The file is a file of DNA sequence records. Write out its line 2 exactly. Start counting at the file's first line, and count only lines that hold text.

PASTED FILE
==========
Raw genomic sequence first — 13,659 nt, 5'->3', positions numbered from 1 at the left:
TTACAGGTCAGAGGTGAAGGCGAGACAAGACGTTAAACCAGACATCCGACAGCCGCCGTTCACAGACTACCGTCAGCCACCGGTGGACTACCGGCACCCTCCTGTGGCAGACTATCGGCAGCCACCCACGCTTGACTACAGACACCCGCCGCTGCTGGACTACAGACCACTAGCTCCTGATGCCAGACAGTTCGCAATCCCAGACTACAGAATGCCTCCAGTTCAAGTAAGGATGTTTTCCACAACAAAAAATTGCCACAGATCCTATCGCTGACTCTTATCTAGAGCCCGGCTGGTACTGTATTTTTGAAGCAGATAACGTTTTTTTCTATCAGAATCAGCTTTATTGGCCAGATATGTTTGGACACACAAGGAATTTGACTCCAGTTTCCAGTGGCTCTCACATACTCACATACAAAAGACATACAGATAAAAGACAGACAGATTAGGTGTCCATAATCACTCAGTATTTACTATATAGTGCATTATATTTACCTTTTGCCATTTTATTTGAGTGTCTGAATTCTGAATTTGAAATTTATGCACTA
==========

TTACAGGTCAGAGGTGAAGGCGAGACAAGACGTTAAACCAGACATCCGACAGCCGCCGTTCACAGACTACCGTCAGCCACCGGTGGACTACCGGCACCCTCCTGTGGCAGACTATCGGCAGCCACCCACGCTTGACTACAGACACCCGCCGCTGCTGGACTACAGACCACTAGCTCCTGATGCCAGACAGTTCGCAATCCCAGACTACAGAATGCCTCCAGTTCAAGTAAGGATGTTTTCCACAACAAAAAATTGCCACAGATCCTATCGCTGACTCTTATCTAGAGCCCGGCTGGTACTGTATTTTTGAAGCAGATAACGTTTTTTTCTATCAGAATCAGCTTTATTGGCCAGATATGTTTGGACACACAAGGAATTTGACTCCAGTTTCCAGTGGCTCTCACATACTCACATACAAAAGACATACAGATAAAAGACAGACAGATTAGGTGTCCATAATCACTCAGTATTTACTATATAGTGCATTATATTTACCTTTTGCCATTTTATTTGAGTGTCTGAATTCTGAATTTGAAATTTATGCACTA